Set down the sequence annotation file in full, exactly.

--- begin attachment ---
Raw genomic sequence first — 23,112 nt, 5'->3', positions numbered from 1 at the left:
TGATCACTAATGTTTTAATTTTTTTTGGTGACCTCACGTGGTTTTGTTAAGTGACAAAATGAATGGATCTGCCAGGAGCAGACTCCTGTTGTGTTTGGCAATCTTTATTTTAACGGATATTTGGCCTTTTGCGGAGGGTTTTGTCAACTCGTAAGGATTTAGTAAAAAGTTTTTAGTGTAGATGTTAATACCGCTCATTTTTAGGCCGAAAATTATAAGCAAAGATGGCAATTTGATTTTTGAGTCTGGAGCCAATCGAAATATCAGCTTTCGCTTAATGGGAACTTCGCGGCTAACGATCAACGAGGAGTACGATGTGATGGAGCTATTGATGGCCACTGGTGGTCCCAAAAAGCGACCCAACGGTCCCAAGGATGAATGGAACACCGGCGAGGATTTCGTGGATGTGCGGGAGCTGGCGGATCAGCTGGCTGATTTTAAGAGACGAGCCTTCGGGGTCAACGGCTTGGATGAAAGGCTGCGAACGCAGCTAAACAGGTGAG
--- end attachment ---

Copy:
Raw genomic sequence first — 23,112 nt, 5'->3', positions numbered from 1 at the left:
TGATCACTAATGTTTTAATTTTTTTTGGTGACCTCACGTGGTTTTGTTAAGTGACAAAATGAATGGATCTGCCAGGAGCAGACTCCTGTTGTGTTTGGCAATCTTTATTTTAACGGATATTTGGCCTTTTGCGGAGGGTTTTGTCAACTCGTAAGGATTTAGTAAAAAGTTTTTAGTGTAGATGTTAATACCGCTCATTTTTAGGCCGAAAATTATAAGCAAAGATGGCAATTTGATTTTTGAGTCTGGAGCCAATCGAAATATCAGCTTTCGCTTAATGGGAACTTCGCGGCTAACGATCAACGAGGAGTACGATGTGATGGAGCTATTGATGGCCACTGGTGGTCCCAAAAAGCGACCCAACGGTCCCAAGGATGAATGGAACACCGGCGAGGATTTCGTGGATGTGCGGGAGCTGGCGGATCAGCTGGCTGATTTTAAGAGACGAGCCTTCGGGGTCAACGGCTTGGATGAAAGGCTGCGAACGCAGCTAAACAGGTGAG